Sumpter Valley Gold Dredge

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Sumpter Valley Gold Dredge
Sumpter Valley Gold Dredge.jpg
Sumpter Valley Gold Dredge
Sumpter Valley Gold Dredge is located in Oregon
Sumpter Valley Gold Dredge
Location SW of Sumpter near Cracker Creek, Sumpter, Oregon[2]
Coordinates 44°44′33″N 118°12′15″W / 44.74250°N 118.20417°W / 44.74250; -118.20417Coordinates: 44°44′33″N 118°12′15″W / 44.74250°N 118.20417°W / 44.74250; -118.20417
Area 5 acres (2.0 ha)
Built 1935
Governing body Oregon Parks and Recreation Department
NRHP Reference # 71000676[1]
Added to NRHP October 26, 1971

The Sumpter Valley Gold Dredge is a historic gold dredge located in Sumpter, in the U.S. state of Oregon. The dredge was built during the gold rush that consumed most of the western states throughout the mid-19th century. Gold was discovered in Sumpter in 1862, but the advent of using a large machine to perform placer mining in Sumpter Valley did not occur until 1912. Three dredges were built between 1912 and 1934.


A gold dredge works by having large buckets that pull the gold-bearing earth up into its machinery to be processed, keeping the gold and spewing the waste (known as "tailings") out the back by way of a stacker. Built on a shallow hull, these dredges did not need a lot of water to operate, as they moved their pond of water with them.

The internal mechanics were not very sophisticated—they duplicated, on a larger scale, many of the devices used by placer mining throughout the gold rush, such as the gold pan and the sluice box. In essence, the dirt that was dug by the large electrically powered buckets was sifted and sorted, and the remainder was washed over a series of riffles allowing the gold to settle and be trapped. The primary advantages that made the dredge more efficient than other methods were the volume of earth it could process and having its own water supply. The dredge that was built in Sumpter Valley could dig over 20 buckets per minute, consuming more than seven yards of earth each minute.

The Sumpter Valley Gold Dredge required a three-man crew to operate the machinery and 17 more workers to complete the crew for maintenance, bookkeeping, surveying, truck driving, managing and a few other roles. The dredge operated 363 days a year; most of the men were given the Fourth of July and Christmas day off from work. One or two men had to stay on board to watch over the machine during the evenings. Dredge workers often reported hearing the ghost of Joe Bush "Haunting" the dredge when the dredge was not operating due to closure or repair.[3]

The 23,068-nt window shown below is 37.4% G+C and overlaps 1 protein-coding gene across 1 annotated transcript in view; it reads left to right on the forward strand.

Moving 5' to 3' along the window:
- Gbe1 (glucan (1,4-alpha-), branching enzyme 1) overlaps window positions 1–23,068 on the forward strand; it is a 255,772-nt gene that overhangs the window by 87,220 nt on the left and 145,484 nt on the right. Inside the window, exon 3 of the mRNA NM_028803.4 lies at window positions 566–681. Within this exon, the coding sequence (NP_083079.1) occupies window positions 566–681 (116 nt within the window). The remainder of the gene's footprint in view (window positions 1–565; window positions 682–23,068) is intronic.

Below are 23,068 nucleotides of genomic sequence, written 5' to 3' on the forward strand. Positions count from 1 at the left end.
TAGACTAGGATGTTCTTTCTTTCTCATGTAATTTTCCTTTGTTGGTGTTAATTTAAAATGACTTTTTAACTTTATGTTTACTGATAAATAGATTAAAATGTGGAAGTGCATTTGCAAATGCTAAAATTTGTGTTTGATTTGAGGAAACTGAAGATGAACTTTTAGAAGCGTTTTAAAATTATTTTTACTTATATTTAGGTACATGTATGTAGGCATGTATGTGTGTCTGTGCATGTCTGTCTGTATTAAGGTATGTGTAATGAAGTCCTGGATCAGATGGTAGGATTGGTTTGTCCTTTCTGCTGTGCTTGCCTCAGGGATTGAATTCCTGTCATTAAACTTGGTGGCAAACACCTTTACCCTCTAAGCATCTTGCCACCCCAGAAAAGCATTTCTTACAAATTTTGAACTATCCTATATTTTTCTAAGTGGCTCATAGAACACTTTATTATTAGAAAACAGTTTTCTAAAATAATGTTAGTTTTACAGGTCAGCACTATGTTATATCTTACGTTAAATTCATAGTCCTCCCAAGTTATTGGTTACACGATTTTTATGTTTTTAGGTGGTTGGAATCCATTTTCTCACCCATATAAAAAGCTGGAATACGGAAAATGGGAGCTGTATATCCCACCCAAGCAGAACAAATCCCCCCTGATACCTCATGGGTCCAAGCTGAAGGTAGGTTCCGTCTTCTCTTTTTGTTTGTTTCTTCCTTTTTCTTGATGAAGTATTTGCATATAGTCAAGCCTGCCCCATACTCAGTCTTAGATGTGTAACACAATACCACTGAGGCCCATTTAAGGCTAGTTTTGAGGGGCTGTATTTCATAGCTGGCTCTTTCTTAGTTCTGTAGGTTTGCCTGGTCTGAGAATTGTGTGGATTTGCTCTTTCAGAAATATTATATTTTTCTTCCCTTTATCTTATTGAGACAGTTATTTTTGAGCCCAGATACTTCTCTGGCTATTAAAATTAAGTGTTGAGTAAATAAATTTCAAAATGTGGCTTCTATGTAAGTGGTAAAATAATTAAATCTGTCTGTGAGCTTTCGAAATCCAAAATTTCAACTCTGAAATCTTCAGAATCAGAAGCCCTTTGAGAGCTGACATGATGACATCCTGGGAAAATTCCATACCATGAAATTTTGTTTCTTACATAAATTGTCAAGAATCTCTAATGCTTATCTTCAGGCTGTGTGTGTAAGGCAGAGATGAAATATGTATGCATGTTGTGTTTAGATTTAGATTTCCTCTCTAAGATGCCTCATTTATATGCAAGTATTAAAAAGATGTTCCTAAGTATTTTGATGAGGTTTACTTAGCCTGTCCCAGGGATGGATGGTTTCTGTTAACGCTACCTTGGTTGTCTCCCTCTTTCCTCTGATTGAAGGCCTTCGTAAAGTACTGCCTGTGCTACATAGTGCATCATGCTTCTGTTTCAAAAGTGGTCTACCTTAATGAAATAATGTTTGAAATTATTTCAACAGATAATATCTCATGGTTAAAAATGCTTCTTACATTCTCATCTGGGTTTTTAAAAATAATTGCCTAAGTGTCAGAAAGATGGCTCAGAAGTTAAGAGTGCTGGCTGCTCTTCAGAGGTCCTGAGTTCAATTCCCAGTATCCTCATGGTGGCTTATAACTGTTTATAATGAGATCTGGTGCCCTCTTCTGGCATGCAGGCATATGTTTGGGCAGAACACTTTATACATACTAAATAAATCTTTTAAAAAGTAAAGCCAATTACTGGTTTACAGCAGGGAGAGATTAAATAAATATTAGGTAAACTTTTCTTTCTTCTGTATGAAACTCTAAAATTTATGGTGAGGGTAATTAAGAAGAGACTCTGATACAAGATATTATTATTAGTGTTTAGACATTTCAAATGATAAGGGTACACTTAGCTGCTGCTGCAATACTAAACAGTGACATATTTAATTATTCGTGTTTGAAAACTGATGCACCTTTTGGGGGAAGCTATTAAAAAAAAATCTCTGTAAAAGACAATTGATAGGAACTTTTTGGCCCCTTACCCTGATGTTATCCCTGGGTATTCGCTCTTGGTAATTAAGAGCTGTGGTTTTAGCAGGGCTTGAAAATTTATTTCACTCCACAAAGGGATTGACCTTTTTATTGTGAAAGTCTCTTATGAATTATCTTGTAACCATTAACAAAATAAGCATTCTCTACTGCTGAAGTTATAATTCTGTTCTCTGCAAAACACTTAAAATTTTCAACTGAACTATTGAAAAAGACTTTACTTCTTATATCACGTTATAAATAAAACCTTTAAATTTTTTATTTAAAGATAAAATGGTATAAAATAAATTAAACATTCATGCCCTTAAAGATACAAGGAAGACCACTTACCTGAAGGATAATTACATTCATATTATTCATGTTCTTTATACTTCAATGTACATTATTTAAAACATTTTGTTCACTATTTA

Three dredges worked the valley from 1913 to 1954, after placer and lode mining had become unprofitable. Sumpter No. 3 was built substantially from parts of the first dredge, which had been idle for 10 years. Between them, the dredges traveled more than 8 miles (13 km),[4] extracting $10 to 12 million worth of gold. Still, it cost more to run than the gold could pay for. The last dredge closed in 1954, more than $100,000 in debt. In its lifetime this dredge made $4.5 million at $35 per troy ounce. That is 128,571.43 troy ounces which, compared to a more recent value of $1,400.00 per ounce, would equal $180,000,002.[5]

The Oregon Parks and Recreation Department has preserved this historic area as the Sumpter Valley Dredge State Heritage Area.[6] The park includes the Gold Dredge Gift Store and Museum, with a video featuring interviews with dredge workers, historic photos and artifacts. Tours of the dredge are provided. The dredge was part of a paranormal investigation on the 2013 television series Ghost Mine.

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